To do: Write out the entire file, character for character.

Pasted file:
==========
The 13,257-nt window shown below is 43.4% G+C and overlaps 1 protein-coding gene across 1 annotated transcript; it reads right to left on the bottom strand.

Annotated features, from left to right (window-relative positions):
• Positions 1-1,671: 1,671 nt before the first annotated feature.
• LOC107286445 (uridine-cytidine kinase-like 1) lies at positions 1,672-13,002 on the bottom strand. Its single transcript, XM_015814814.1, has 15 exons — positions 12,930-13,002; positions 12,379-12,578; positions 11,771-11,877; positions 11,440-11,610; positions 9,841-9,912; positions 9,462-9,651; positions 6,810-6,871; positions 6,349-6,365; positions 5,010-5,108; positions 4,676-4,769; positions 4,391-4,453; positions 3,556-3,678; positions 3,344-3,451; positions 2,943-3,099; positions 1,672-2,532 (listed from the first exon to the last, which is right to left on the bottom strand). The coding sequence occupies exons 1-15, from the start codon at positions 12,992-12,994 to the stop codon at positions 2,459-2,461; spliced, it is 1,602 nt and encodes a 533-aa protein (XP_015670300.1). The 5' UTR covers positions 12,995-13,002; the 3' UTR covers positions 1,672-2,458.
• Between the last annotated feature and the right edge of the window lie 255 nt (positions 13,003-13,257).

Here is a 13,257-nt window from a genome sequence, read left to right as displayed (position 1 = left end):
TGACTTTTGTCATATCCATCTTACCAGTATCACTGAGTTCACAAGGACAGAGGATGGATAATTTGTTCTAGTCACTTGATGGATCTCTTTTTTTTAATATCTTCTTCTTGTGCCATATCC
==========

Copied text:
The 13,257-nt window shown below is 43.4% G+C and overlaps 1 protein-coding gene across 1 annotated transcript; it reads right to left on the bottom strand.

Annotated features, from left to right (window-relative positions):
• Positions 1-1,671: 1,671 nt before the first annotated feature.
• LOC107286445 (uridine-cytidine kinase-like 1) lies at positions 1,672-13,002 on the bottom strand. Its single transcript, XM_015814814.1, has 15 exons — positions 12,930-13,002; positions 12,379-12,578; positions 11,771-11,877; positions 11,440-11,610; positions 9,841-9,912; positions 9,462-9,651; positions 6,810-6,871; positions 6,349-6,365; positions 5,010-5,108; positions 4,676-4,769; positions 4,391-4,453; positions 3,556-3,678; positions 3,344-3,451; positions 2,943-3,099; positions 1,672-2,532 (listed from the first exon to the last, which is right to left on the bottom strand). The coding sequence occupies exons 1-15, from the start codon at positions 12,992-12,994 to the stop codon at positions 2,459-2,461; spliced, it is 1,602 nt and encodes a 533-aa protein (XP_015670300.1). The 5' UTR covers positions 12,995-13,002; the 3' UTR covers positions 1,672-2,458.
• Between the last annotated feature and the right edge of the window lie 255 nt (positions 13,003-13,257).

Here is a 13,257-nt window from a genome sequence, read left to right as displayed (position 1 = left end):
TGACTTTTGTCATATCCATCTTACCAGTATCACTGAGTTCACAAGGACAGAGGATGGATAATTTGTTCTAGTCACTTGATGGATCTCTTTTTTTTAATATCTTCTTCTTGTGCCATATCC